Tom's Guide Verdict
Don’t let the Nikon Z f’s classic good looks fool you. Under the hood, this 24-megapixel camera is anything but old-fashioned. High tech features along with excellent image quality and solid performance make this camera a great choice for enthusiasts who want a classic style with all of today’s photographic capabilities.
Excellent image quality
Vari-angle 3.2-inch monitor
Power delivery charging
Dual card slots
Specialty features like in-camera time-lapse movies
Second card slot is UHS-I microSD
No joy stick
No Auto setting on ISO dial
No charger included
Very small grip
Why you can trust Tom's Guide
Sensor: 24MP full-frame sensor
Processor: Expeed 7
Stabilisation: 5-axis IBIS; up to 8 stops
AF system: Hybrid Phase Detection/Contrast AF with AF assist
Viewfinder: 1.27-cm/0.5-in OLED EVF, 3.69 million dots
Display: 3.2-inch Vari-Angle TFT touch-sensitive LCD; 2.1 million dots
ISO range: ISO 100-64000 (expandable to 204,800)
Max video resolution: 4K @ 30p (60p in DX-Crop mode)
Ports: USB-C, Micro (type D) HDMI, 3.5mm mic and headphone ports, 1x SD/SDHC/SDXC UHS-II, 1x microSD/SDHC/SDXC UHS-1
Wireless/bluetooth: Wi-Fi & Bluetooth
Max shooting speed: 14fps mechanical; 30fps electronic
Max shutter speed: 1/8000th sec. mechanical; 1/800th sec. electronic
Battery life (CIPA): 430 shots
Size/weight: 5.7 x.4.1 x 2 inches; 22.9 ounces
The Nikon Z f's look and feel is reminiscent of Nikon’s renowned 35mm film camera, the FM2, with a trio of dials atop its attractive body. But the Z f isn’t the first digital camera to mimic that design. In 2013, Nikon released the full-frame Df — a great concept which received an underwhelming reception. Nikon tried and missed the mark again in 2021 with the DX (APS-C) Nikon Z fc before upping its game with the Nikon Z f. Meanwhile, rival Fujifilm has proved there is a market appetite for retro, seeing success with models like the Fujifilm X-T30 II and Fujifilm X-T5, which sport similar three-dial retro designs albeit available only with a cropped sensor at their core.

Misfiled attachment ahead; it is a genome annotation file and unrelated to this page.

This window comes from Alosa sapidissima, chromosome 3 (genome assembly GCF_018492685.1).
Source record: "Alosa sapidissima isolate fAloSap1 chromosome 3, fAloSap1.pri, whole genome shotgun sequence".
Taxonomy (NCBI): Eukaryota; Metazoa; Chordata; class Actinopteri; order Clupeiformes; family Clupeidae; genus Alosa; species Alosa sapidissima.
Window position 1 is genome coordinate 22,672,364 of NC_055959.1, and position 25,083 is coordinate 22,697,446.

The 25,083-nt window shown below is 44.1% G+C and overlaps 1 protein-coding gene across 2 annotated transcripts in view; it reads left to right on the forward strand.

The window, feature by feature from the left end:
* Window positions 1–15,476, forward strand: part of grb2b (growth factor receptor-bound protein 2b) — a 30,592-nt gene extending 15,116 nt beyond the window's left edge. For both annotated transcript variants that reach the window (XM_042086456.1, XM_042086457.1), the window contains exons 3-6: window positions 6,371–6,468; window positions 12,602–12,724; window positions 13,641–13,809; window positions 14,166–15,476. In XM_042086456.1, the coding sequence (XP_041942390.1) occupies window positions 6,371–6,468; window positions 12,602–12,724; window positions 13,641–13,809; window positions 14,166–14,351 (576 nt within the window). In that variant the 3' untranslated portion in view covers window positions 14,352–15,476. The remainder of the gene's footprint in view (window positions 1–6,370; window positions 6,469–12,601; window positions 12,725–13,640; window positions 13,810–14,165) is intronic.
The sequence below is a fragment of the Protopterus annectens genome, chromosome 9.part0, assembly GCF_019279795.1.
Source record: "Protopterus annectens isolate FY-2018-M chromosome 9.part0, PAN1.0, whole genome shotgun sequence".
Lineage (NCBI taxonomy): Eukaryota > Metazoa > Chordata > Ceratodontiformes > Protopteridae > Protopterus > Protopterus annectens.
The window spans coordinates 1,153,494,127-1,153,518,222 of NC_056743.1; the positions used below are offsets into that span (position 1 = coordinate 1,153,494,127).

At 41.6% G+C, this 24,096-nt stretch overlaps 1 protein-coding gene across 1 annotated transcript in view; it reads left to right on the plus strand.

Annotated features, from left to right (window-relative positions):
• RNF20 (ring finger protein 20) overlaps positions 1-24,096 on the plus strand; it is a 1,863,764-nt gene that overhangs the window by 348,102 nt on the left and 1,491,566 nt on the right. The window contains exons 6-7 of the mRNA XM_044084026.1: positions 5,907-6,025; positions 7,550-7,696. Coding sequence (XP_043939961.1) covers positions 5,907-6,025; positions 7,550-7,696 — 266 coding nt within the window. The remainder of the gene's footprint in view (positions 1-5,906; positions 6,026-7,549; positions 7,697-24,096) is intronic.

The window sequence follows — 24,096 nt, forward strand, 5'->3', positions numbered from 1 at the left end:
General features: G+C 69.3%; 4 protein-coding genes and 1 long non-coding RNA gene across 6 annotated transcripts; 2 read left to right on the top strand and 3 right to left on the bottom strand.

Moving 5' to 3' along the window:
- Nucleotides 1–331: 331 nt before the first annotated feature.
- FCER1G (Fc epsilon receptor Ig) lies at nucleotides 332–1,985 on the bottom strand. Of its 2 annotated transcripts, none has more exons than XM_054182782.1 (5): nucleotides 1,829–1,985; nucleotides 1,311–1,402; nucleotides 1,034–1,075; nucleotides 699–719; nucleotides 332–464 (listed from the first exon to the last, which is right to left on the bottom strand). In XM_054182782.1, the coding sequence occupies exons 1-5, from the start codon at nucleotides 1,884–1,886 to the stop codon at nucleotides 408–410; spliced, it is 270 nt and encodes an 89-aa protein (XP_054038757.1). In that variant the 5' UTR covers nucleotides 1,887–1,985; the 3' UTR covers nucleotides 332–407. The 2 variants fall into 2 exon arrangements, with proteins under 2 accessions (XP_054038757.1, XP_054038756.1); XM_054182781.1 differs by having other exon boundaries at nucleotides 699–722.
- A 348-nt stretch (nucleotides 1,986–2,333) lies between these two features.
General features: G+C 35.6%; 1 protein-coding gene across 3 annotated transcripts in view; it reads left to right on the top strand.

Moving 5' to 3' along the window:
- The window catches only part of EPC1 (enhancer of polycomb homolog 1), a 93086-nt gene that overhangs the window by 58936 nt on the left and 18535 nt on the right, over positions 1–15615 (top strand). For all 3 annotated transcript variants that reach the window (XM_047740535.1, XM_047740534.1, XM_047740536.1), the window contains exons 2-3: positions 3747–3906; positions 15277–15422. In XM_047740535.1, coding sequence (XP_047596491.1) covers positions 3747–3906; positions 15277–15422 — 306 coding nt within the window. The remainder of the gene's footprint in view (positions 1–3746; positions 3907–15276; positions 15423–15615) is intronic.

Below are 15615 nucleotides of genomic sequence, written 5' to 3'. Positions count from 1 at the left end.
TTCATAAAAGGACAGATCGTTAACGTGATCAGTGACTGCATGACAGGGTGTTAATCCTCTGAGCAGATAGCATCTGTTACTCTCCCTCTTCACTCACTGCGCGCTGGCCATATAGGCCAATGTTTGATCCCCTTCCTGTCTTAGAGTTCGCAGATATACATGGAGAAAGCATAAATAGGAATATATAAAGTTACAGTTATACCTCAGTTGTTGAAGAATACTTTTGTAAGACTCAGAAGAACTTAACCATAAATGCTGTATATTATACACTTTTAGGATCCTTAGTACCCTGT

At $2,000 (body only), the Z f has some solid competition with the full-frame Canon EOS R6 Mark II, the Panasonic Lumix S5IIX, Sony A7 IV and the Sony a7C II. But the Z f is more than just a cool design concept and is well-equipped to meet the challenge. While the Z f’s design may be the initial attraction for some photographers, the camera benefits from some of the latest technology (and features) found in other Z-line models such as the Z 9’s powerful EXPEED 7 processor.
The Z f is a highly capable camera that meets (or exceeds) the needs of enthusiasts and may also be a good backup option for pro’s shooting with the Nikon Z 8 or Z 9. Take a look at our Nikon Z f review to help decide whether this camera will find a place in your camera bag.
Nikon Z f review: Price & availability
The Nikon Z f began shipping in October 2023 for $2,000/£2,299 (body only). Nikon Z f kits include the camera with the Z 40mm f/2 (SE) kit for $2,240 /£2,519 or with the Z 24-70mm f/4 lens for $2,600/£2,849. In addition to a black model, the Z f is also available in certain regions in Indigo Blue, Stone Grey, Bordeaux Red, Sepia Brown, Sunset Orange or Moss Green, all with black accents.
Our loaner kit came with the 24-70 lens, which is one of the mainstay zoom focal ranges for professional photographers. A highly usable wide-angle field of view at one end is ideal for landscapes and group photos. A modest telephoto reach at the other end works well for portraits. If you’re more interested in, say, street photography and cityscapes, the fast 40mm kit lens might be more appropriate.
With Nikon’s FTZ II mount adapter ($300//£249), I was able to attach my AF-S NIKKOR 300mm f/4E PF ED VR lens on the Z f to photograph a windsurfing competition. There was no noticeable difference in performance between the native lens and the lens mounted with the FTZ II adapter. As such, the adapter effectively increases the number of lenses available for the Nikon Z f, giving users a wide range of focal range and f/stop options (and prices).